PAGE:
The process it takes to do the criteria your insurance requires, get in for consultation, the approval from insurance, the classes; all of the information you learn about weight loss surgery and have to try and commit to memory, it can be taxing and info overload. That’s why we are here to help with the stages of a post-op patient and where they should be food-wise.
For the first few days after surgery you will receive liquids intravenously then gradually advance to a clear liquid diet of water, broth, and Jell-O. After your stomach can tolerate these, you will begin full liquids followed by a soft food diet.
What You Should Be Eating and When:
Several Hours to Day 1 After Surgery
- Sip 1-2 ounces of water per hour beginning after surgery, or as directed by your surgeon.
Post-Op Days 2-3
- Clear liquids only
- Low or zero calorie beverages
- Sugar free Jell-O
- Sip 3-4 ounces of water per hour, between meals
- Use broth and sugar free Jell-O as meals rather than snacking throughout the day
- Multivitamin and sublingual B-12
Post-Op Days 4-6 (Gastric Bypass)
Post-Op Days 4-14 (Sleeve & Duodenal Switch)
- Full liquid diet
- Skim milk
- Light yogurt
- Cottage cheese
- String cheese
- Strained soups such as tomato, split pea, or cream soups prepared with water or skim milk
- Limit amounts to 2 ounce per meal (gastric bypass) or 2-4 ounce per meal (sleeve & DS); this is measured in volume not weight
- 2 ounce volume = 4 tbsp.; 4 ounce volume = 8 tbsp.
- 4-6 ounces of water intake between meals
- Multivitamin and sublingual B12
Post-Op Days 7-4 Weeks – Soft Food Diet (Gastric Bypass)
Post-Op Days 15-4 Weeks – Soft Food Diet (Sleeve & Duodenal Switch)
- One at a time, add other foods, such as cooked canned vegetables, deli meats, canned chicken or turkey (meat will be hard to digest initially)
- Stews with vegetables, beans or lentils cooked without fat or lard
- Take twenty full minutes to eat your meals
- Limit amounts to 2 ounces per meal (gastric bypass) or 2-4 ounces per meal (sleeve & DS)
- You may be full before you finish eating—stop eating at first sensation of fullness
- Your liquid intake should be 4-6 ounces, or more, per hour between meals
- Multivitamin, sublingual B12, calcium citrate, (ADEK vitamin for DS patients only)
Week 4-3 Months Post-Op
If you had not already had a follow-up appointment scheduled within the first 30 days, call and schedule this appointment now.
As you begin to feel better you might need to remind yourself to eat three meals a day. Don’t go longer than five hours between eating meals. You could have lost your appetite and might not feel hungry, but healthy eating gives your body the nutrients it needs to repair and heal the body. It also provides energy and will help you to feel your best. Remember to eat nutritious foods to fuel your body! Eat slowly and chew your food well. Stop eating when you’ve eaten your measured portions.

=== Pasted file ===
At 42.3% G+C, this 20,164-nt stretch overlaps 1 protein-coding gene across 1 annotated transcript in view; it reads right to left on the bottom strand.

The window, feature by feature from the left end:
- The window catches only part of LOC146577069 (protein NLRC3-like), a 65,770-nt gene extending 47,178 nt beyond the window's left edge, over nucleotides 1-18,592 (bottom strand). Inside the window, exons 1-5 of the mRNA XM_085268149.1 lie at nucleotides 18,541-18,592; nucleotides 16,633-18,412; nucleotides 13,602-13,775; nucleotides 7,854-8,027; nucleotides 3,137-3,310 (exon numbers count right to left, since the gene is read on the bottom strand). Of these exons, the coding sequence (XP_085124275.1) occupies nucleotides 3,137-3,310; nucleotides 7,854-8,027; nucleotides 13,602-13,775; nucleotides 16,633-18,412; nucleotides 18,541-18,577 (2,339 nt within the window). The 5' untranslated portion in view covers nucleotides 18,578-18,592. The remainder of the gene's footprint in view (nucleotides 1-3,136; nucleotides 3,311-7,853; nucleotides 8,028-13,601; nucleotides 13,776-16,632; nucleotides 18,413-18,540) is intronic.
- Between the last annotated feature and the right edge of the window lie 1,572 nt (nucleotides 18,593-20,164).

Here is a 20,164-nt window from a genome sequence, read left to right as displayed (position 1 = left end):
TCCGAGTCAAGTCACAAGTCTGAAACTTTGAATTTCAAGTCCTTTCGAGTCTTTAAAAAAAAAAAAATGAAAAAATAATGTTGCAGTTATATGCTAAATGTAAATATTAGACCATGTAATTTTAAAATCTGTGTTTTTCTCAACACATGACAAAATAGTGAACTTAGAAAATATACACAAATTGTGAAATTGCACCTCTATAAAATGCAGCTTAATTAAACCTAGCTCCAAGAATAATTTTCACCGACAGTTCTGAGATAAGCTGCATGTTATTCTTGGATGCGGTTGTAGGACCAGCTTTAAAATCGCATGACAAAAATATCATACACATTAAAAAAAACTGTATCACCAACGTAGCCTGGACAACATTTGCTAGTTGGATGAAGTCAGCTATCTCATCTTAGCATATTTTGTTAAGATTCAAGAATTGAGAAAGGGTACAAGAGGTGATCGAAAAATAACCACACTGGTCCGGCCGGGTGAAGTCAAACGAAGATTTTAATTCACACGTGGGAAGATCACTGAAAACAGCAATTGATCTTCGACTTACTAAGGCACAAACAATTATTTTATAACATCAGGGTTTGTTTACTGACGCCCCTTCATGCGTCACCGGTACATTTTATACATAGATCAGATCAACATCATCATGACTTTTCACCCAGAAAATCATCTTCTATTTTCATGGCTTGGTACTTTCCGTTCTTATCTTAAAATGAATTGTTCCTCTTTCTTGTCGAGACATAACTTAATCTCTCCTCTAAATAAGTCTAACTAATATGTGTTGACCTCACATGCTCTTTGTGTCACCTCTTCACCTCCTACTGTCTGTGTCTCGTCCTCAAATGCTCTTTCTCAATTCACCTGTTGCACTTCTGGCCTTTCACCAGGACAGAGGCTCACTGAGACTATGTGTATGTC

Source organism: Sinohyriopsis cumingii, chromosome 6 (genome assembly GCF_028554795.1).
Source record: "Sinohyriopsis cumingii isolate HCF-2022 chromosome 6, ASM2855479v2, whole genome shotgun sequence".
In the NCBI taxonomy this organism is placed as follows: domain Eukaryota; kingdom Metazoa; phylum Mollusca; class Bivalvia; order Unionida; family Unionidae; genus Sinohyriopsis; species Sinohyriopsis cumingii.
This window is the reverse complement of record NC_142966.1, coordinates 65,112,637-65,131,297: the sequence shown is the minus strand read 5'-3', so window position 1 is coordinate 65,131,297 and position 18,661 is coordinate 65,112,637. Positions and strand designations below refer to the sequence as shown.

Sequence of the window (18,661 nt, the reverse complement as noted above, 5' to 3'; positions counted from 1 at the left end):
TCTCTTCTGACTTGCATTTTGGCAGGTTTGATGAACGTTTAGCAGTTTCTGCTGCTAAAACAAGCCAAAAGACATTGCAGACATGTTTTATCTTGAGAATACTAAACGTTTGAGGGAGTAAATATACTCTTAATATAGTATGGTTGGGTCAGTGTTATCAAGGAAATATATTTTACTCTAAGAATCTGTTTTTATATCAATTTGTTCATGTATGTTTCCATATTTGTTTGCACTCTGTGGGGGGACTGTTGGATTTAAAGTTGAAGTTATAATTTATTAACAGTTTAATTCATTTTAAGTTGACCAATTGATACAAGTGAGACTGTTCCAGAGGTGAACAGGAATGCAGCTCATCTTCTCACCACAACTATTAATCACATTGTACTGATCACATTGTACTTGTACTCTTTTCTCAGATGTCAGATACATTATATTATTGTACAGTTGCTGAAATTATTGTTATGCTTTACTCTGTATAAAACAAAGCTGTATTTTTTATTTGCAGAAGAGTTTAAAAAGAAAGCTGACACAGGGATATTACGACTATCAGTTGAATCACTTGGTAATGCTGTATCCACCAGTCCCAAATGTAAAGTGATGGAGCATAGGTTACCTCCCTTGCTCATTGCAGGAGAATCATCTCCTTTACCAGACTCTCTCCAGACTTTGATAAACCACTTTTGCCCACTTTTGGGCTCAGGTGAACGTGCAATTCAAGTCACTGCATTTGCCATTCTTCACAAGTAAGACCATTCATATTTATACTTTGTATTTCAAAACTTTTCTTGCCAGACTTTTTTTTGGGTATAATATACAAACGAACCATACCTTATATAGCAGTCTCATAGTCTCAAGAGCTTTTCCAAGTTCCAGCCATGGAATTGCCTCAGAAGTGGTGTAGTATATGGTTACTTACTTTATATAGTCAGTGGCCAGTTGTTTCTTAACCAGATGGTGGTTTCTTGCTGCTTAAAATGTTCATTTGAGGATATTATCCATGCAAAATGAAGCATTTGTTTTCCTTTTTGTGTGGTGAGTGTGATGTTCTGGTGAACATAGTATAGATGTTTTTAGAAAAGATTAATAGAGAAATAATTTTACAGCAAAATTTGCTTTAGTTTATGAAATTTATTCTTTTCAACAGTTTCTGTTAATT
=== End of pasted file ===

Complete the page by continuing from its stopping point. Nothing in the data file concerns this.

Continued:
Protein during this stage is very important. It helps maintain good health and aids in the healing and repair of your body during your recovery. It gives you energy and is essential for the development of new cells. Consuming enough protein helps with the prevention of muscle loss and can help prevent hair loss. Protein found in meats provides iron which is necessary for red blood cell production and the prevention of anemia.
At four weeks post-op, you can begin to add additional meats to your daily diet. Choose meats such as thinly sliced deli meats, turkey, hamburger, boiled soft chicken, fish, tuna, salmon, cod, and halibut. Remember that chicken meats need to be very moist. If it is the least bit dry, it can get stuck right behind the breastbone area. If this does happen to you don’t try to get it down by drinking water. The water will just sit on top and cause more discomfort. Wait for 1-2 hours, if the pain persists and isn’t improving, please contact our office at (801) 268-3800.
You will follow the 70/30 rule until you have reached maintenance. DS patients should set a goal of getting 60-100 grams of protein a day. This rule is 70% protein foods and 30% vegetables to ensure that you are getting all the protein and nutrients you need after surgery. If you feel hungry, dizzy, tired, or weak during the day, add a protein snack between meals. Be sure this is planned and doesn’t become grazing. Use protein supplement drinks only when advised by your physician.
Be careful with “Head Hunger.” It results when an individual wants to eat for any reason other than being hungry. When you experience “head hunger” drink water, go for a walk, read a book, learn a new hobby, or clean your house. Do anything that will divert you from old patterns of eating that have no relation to nutrition. The sensation will be short lived, but the satisfaction of not giving into temptations will be much greater.